Then the crowd parted, and he saw.

“O! O! O Lord!” Gilla Mochutu stuttered. “Forgive us sinners!”

Before the starlike specks of torchlight, two ladies walked who were as white as the moon.

Cucu erupted into savage barks and deep growls. The priest hastened into a Latin prayer, stumbling over his words in his hurry. Murchad was chilled to hear phrases like “unclean spirits” and “unholy powers.” And in spite of that cacophony, for the first time a snippet of the ladies’ song came clear to him: “The tomb closes, the Heavens open.”

“Stay back!” Morrann shouted behind Murchad. “Keep the path clear! And be ready to close this gate on my order!”

Murchad looked back. His wife and her sister were on the path behind him, stopped at a dutiful distance.

Sigrid’s lush mouth was pursed and grave, and the hand that held her skirts out of the dust had been brought up before her belly, hiding its high, round swell behind drapes of heavy fabric.

But practical Synne did not wear dresses that dragged on the ground, and Murchad could see the toes of her stout little boots peeking beneath her hems. Her hands were folded primly before her, and if her fingers were clenched tight with anxiety, no one would ever know.

And she smiled at him. She smiled that frank, fearless, and—by happy coincidence—very pretty smile that had won his heart years ago. Murchad could not step through that gate without kissing her one last time.

Of course he bungled it. He was so wooden-​limbed with fear that he was awkward when he hastened up to her, awkward when he put an arm around her waist, and awkward when he kissed her. He missed the soft curve of her lips and caught her on the corner of her mouth. The people cheered.

He was halfway back to the gate before he realized he ought to have tried again. But by then he would have felt too much like an idiot if he turned back. And so it was sheer embarrassment that propelled him through the gate at last.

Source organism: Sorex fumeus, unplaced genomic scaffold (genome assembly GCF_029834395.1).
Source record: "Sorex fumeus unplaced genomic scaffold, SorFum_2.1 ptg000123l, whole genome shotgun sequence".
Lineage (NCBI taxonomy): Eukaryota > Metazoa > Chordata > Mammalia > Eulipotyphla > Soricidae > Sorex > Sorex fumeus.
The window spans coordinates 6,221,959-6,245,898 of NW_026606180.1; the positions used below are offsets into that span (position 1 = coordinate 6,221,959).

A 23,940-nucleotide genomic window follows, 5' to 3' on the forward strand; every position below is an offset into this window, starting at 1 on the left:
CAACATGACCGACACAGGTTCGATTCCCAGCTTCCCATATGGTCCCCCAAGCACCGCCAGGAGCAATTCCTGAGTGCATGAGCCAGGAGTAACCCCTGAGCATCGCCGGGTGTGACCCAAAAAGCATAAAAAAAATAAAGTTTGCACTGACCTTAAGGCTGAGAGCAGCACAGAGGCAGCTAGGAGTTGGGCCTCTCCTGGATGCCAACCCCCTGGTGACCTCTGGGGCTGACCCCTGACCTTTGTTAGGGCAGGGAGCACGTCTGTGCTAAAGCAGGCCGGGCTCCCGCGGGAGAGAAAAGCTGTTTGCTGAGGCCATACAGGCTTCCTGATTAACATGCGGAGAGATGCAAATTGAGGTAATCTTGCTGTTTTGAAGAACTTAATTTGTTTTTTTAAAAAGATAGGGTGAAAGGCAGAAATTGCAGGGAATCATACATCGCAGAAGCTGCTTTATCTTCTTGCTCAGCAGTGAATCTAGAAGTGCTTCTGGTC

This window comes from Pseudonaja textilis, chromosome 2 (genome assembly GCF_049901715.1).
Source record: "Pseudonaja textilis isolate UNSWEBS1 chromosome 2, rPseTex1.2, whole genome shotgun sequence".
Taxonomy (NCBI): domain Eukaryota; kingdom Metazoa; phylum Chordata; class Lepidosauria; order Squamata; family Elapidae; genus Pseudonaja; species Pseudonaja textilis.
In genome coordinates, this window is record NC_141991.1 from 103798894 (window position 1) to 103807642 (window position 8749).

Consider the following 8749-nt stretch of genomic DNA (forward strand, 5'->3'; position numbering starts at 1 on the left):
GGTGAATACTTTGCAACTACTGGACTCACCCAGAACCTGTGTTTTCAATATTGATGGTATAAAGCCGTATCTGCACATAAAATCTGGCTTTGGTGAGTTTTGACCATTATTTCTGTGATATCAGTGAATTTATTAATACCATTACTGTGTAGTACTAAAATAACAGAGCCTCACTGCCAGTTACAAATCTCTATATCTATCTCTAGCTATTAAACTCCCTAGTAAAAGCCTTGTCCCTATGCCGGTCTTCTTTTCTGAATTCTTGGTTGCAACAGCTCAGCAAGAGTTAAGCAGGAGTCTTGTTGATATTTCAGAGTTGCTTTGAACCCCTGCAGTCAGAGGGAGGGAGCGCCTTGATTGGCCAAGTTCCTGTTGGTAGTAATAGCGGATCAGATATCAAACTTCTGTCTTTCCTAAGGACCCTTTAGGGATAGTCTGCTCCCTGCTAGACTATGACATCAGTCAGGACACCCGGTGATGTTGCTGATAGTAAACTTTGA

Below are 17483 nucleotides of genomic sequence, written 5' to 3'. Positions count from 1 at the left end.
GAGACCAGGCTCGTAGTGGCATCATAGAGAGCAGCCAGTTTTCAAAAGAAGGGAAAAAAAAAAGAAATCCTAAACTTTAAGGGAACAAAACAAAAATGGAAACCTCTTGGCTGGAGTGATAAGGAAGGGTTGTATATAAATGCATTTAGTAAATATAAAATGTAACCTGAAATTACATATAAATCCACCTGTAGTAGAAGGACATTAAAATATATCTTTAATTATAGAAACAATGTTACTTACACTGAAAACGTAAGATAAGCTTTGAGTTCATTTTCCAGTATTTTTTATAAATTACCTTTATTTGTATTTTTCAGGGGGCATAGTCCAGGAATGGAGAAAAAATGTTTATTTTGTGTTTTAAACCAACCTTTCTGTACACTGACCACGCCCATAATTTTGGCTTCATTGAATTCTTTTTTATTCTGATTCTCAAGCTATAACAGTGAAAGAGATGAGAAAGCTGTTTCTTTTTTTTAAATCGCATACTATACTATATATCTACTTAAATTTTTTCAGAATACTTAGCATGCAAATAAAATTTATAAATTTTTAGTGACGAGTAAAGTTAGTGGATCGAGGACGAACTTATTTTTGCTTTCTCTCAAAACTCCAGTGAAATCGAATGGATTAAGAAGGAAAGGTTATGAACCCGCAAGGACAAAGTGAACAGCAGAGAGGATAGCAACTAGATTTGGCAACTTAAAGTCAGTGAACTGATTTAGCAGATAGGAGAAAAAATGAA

Father Gilla Mochutu was already in the gatehouse, demanding in breakneck Latin that the spirits outside yield to God. After a hasty final bark at Sigrid, Cucu joined them, growling, puffed up to lion-​size with alarm.

And so it was sheer embarrassment that propelled him through the gate at last.

By now the Two Ladies were close enough to be seen clearly. Murchad saw their nudity, their wet hair plastered to their shoulders. He saw they carried something dark between them, each supporting it with one hand—something curved and heavy that glinted in the moonlight like a dead fish.

The wind rushed through the narrow gate and out beyond, blowing Murchad’s hair into his face. He was so clammy with sweat that it stuck to his cheeks. He was absurdly grateful that it gave him something to do.

He was still brushing back his hair when he and the priest stepped into the far gate, and the singing of the ladies was drowned out by a cheer that went up from the torchlit crowd in the fields. Murchad stopped and let his arms fall.

Then he heard shouts of his name, and he realized they were cheering him. He remembered they had thought him dead.

These were the people who lived outside the walls—the fishermen, the ferrymen, the crofters, the cowherds—so numerous that they had spilled off the road and were floundering through the furrows of the freshly-​plowed fields on either side. Dozens of torches twinkled in the darkness, most no more than branches picked up along the way. They gave this last night of winter an air of Beltane.

Morrann strode up behind Murchad and the priest, clinking with mail, and handed the Father his missal. Never faltering in his chant, Gilla Mochutu frantically paged through the parchment leaves, with frequent interruptions to raise his hand and make the sign of the Cross over the approaching ladies. Murchad had never seen a prayer that required the sign of the Cross after every second phrase. But Murchad had never witnessed an exorcism.

Morrann wondered softly, “What are they carrying?”